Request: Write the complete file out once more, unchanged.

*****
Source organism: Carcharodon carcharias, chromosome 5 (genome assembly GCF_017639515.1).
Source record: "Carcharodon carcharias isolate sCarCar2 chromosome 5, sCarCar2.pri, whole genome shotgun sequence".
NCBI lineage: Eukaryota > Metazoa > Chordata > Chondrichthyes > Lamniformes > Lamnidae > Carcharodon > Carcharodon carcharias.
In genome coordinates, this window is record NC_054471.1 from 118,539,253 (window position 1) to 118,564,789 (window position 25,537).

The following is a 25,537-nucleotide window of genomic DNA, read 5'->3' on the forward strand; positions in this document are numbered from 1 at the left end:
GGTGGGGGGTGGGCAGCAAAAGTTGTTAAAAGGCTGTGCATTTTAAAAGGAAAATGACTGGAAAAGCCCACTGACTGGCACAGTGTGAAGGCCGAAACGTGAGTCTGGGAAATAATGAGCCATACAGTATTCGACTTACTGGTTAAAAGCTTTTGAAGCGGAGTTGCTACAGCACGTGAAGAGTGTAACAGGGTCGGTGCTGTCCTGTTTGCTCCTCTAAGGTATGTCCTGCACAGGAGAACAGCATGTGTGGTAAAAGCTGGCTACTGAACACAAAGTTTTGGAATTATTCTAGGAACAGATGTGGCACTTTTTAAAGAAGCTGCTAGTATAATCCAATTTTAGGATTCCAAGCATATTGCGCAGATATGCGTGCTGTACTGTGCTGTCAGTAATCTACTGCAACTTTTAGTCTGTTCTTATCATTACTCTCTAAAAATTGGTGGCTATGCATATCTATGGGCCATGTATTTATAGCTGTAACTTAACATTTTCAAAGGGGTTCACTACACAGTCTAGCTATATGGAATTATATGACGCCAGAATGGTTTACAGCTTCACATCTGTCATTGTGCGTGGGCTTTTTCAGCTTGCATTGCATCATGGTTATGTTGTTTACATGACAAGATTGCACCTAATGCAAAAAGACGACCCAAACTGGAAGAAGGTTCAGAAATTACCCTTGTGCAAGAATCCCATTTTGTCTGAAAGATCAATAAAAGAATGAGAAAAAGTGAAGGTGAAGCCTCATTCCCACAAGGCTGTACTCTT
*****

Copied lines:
Source organism: Carcharodon carcharias, chromosome 5 (genome assembly GCF_017639515.1).
Source record: "Carcharodon carcharias isolate sCarCar2 chromosome 5, sCarCar2.pri, whole genome shotgun sequence".
NCBI lineage: Eukaryota > Metazoa > Chordata > Chondrichthyes > Lamniformes > Lamnidae > Carcharodon > Carcharodon carcharias.
In genome coordinates, this window is record NC_054471.1 from 118,539,253 (window position 1) to 118,564,789 (window position 25,537).

The following is a 25,537-nucleotide window of genomic DNA, read 5'->3' on the forward strand; positions in this document are numbered from 1 at the left end:
GGTGGGGGGTGGGCAGCAAAAGTTGTTAAAAGGCTGTGCATTTTAAAAGGAAAATGACTGGAAAAGCCCACTGACTGGCACAGTGTGAAGGCCGAAACGTGAGTCTGGGAAATAATGAGCCATACAGTATTCGACTTACTGGTTAAAAGCTTTTGAAGCGGAGTTGCTACAGCACGTGAAGAGTGTAACAGGGTCGGTGCTGTCCTGTTTGCTCCTCTAAGGTATGTCCTGCACAGGAGAACAGCATGTGTGGTAAAAGCTGGCTACTGAACACAAAGTTTTGGAATTATTCTAGGAACAGATGTGGCACTTTTTAAAGAAGCTGCTAGTATAATCCAATTTTAGGATTCCAAGCATATTGCGCAGATATGCGTGCTGTACTGTGCTGTCAGTAATCTACTGCAACTTTTAGTCTGTTCTTATCATTACTCTCTAAAAATTGGTGGCTATGCATATCTATGGGCCATGTATTTATAGCTGTAACTTAACATTTTCAAAGGGGTTCACTACACAGTCTAGCTATATGGAATTATATGACGCCAGAATGGTTTACAGCTTCACATCTGTCATTGTGCGTGGGCTTTTTCAGCTTGCATTGCATCATGGTTATGTTGTTTACATGACAAGATTGCACCTAATGCAAAAAGACGACCCAAACTGGAAGAAGGTTCAGAAATTACCCTTGTGCAAGAATCCCATTTTGTCTGAAAGATCAATAAAAGAATGAGAAAAAGTGAAGGTGAAGCCTCATTCCCACAAGGCTGTACTCTT